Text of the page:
N.W.A’s ‘F–k tha Police’ nearly quadruples in streams amid George Floyd protests

Ice Cube, Eazy-E, MC Ren (front), and rapper Laylaw from Above The Law, DJ Yella, Dr. Dre and rapper The D.O.C. (rear) poses for photos before their performances during N.W.A.'s 'Straight Outta Compton' tour at Kemper Arena in Kansas City, Mo., in June 1989. Raymond Boyd/Getty Images

As a result of the Black Lives Matter protests sparked by the killing of George Floyd last month, streams for N.W.A.‘s 1988 hip-hop anthem F-k tha Police have nearly quadrupled in overall numbers.

The anti-racial profiling, anti-police brutality track saw a whopping 272 per cent increase in on-demand audio streams between May 27 and June 1, in comparison to the week before Floyd’s death, according to a report from Alpha Data.

On top of that, statistics obtained by Rolling Stone show that other protest songs, including Childish Gambino’s This Is America, Kendrick Lamar’s Alright and YG’s FDT, saw a sharp increase in numbers as well.

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In only a two-day span (May 31-June 1), F–k tha Police amassed just over 765,000 streams — which is reportedly five times more than it received the previous Sunday and Monday combined.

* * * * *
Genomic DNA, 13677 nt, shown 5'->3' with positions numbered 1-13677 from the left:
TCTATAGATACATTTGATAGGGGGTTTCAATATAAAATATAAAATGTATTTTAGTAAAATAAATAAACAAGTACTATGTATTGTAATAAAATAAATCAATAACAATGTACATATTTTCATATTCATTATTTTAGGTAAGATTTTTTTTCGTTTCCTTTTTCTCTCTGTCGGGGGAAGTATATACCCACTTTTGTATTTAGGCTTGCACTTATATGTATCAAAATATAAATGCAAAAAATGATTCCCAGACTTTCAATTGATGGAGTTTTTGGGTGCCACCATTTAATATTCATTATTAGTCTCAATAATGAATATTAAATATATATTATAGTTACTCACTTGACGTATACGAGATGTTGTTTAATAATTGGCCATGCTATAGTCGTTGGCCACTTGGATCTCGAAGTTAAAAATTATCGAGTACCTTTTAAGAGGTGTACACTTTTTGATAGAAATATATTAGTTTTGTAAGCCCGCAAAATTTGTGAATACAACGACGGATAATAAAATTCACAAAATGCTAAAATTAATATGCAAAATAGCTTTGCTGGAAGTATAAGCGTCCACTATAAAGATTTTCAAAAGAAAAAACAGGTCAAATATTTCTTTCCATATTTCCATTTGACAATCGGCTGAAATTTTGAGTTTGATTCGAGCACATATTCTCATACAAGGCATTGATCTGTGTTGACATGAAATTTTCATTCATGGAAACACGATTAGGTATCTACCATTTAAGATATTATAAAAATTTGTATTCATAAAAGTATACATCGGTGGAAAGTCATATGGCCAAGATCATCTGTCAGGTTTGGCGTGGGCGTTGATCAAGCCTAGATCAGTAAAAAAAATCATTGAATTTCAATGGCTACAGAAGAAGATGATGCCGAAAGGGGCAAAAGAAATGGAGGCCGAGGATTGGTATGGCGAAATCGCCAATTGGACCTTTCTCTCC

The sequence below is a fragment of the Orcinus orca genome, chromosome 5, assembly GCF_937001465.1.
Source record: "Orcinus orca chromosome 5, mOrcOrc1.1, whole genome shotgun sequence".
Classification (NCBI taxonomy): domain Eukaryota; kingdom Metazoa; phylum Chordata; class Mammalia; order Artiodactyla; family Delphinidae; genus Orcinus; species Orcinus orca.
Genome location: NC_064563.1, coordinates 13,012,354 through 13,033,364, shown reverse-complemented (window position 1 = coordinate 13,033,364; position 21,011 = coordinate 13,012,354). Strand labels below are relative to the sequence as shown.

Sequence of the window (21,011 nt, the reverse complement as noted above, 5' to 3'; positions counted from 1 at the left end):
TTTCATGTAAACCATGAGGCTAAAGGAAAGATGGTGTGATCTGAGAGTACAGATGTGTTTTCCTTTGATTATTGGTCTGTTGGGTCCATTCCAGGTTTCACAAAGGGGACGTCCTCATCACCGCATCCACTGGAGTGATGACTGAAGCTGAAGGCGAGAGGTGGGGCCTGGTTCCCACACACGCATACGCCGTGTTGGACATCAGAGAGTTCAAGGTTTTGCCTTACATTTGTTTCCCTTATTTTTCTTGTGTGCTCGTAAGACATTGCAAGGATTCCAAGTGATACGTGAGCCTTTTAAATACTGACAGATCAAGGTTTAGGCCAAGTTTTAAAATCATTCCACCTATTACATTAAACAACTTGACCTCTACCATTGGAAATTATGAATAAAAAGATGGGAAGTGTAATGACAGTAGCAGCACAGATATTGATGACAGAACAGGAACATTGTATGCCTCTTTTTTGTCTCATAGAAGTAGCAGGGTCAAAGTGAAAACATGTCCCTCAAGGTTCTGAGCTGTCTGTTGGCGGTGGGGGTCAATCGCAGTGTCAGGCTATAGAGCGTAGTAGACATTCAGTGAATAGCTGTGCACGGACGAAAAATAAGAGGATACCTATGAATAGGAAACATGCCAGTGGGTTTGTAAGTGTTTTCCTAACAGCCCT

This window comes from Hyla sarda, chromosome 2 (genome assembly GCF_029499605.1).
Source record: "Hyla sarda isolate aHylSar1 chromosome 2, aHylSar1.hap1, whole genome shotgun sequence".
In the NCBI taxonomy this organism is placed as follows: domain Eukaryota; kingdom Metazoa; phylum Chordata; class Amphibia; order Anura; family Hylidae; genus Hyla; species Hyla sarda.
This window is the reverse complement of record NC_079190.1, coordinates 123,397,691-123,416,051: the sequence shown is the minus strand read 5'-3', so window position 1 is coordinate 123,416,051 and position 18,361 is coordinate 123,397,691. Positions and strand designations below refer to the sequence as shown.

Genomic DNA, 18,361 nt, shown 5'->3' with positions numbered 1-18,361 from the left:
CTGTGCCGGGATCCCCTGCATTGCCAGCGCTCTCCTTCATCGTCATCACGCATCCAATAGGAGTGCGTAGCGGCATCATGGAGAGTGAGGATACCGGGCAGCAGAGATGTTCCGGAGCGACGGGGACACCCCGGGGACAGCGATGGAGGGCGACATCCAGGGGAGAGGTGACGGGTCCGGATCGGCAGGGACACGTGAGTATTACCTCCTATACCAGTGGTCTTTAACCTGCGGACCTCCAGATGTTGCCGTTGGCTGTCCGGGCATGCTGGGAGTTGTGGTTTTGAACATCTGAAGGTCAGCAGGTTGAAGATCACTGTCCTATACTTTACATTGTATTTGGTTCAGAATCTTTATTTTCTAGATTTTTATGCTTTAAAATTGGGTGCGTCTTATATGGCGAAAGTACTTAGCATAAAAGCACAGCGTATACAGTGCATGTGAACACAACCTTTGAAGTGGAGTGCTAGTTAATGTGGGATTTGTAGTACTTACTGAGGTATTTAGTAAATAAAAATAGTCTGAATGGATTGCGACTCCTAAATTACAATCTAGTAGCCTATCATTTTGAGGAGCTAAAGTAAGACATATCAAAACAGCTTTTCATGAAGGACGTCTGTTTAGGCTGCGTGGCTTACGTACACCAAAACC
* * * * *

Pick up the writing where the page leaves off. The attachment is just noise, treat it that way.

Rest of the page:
(L-R) MC Ren, Ice Cube and Eazy-E. from N.W.A. perform during the ‘Straight Outta Compton’ tour at Kemper Arena in Kansas City, Mo., in 1989. Raymond Boyd/Michael Ochs Archives/Getty Images

The Ice Cube/MC Ren-written and performed track  which also features the late Eazy-E came from N.W.A’s world-renowned debut album Straight Outta Compton.

F–k tha Police’s last resurgence occurred in 2015, a year after the killing of Michael Brown — an unarmed Black teenager — in Ferguson, Mo., according to the data.

Brown was shot to death by a white police officer, Darren Wilson, on Aug. 9, 2014. He was 18.

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The killing triggered protests against systemic racism and police brutality all across the U.S.

Click to play video: '10-year-old Ontario boy speaks about impacts of racism, death of George Floyd'
10-year-old Ontario boy speaks about impacts of racism, death of George Floyd

Floyd, a Black man, was killed on May 25 after a white police officer kneeled on his neck for nine minutes during an arrest in Minneapolis.

An autopsy commissioned by Floyd’s family has since found that his death was caused by asphyxiation. The family’s autopsy differs from the official autopsy listed in the criminal complaint against the officer, which found that Floyd’s death was caused by cardiac arrest.

All four officers involved in Floyd’s death have been fired.

Derek Chauvin, the officer filmed kneeling on Floyd’s neck, was charged with third-degree murder and manslaughter last week.

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On Wednesday, it was announced that Chauvin is facing a new second-degree murder and the other three officers have been charged with aiding and abetting second-degree murder and aiding and abetting second-degree manslaughter.

— With files from Reuters

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